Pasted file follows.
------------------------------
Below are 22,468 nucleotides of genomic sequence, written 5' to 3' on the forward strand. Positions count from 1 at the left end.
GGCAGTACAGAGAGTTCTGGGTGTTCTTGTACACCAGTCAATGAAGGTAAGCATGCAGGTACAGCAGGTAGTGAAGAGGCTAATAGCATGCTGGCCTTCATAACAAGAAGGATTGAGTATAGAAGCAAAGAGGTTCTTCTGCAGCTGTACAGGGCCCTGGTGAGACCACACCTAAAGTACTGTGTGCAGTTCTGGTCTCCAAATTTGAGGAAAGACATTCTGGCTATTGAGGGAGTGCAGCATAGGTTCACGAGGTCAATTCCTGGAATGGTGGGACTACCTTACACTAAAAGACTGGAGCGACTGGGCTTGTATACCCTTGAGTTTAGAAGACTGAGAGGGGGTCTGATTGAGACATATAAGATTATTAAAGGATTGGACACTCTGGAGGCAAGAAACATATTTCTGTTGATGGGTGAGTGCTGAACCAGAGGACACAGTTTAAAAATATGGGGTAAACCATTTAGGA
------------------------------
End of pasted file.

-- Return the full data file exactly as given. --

Below are 22,468 nucleotides of genomic sequence, written 5' to 3' on the forward strand. Positions count from 1 at the left end.
GGCAGTACAGAGAGTTCTGGGTGTTCTTGTACACCAGTCAATGAAGGTAAGCATGCAGGTACAGCAGGTAGTGAAGAGGCTAATAGCATGCTGGCCTTCATAACAAGAAGGATTGAGTATAGAAGCAAAGAGGTTCTTCTGCAGCTGTACAGGGCCCTGGTGAGACCACACCTAAAGTACTGTGTGCAGTTCTGGTCTCCAAATTTGAGGAAAGACATTCTGGCTATTGAGGGAGTGCAGCATAGGTTCACGAGGTCAATTCCTGGAATGGTGGGACTACCTTACACTAAAAGACTGGAGCGACTGGGCTTGTATACCCTTGAGTTTAGAAGACTGAGAGGGGGTCTGATTGAGACATATAAGATTATTAAAGGATTGGACACTCTGGAGGCAAGAAACATATTTCTGTTGATGGGTGAGTGCTGAACCAGAGGACACAGTTTAAAAATATGGGGTAAACCATTTAGGA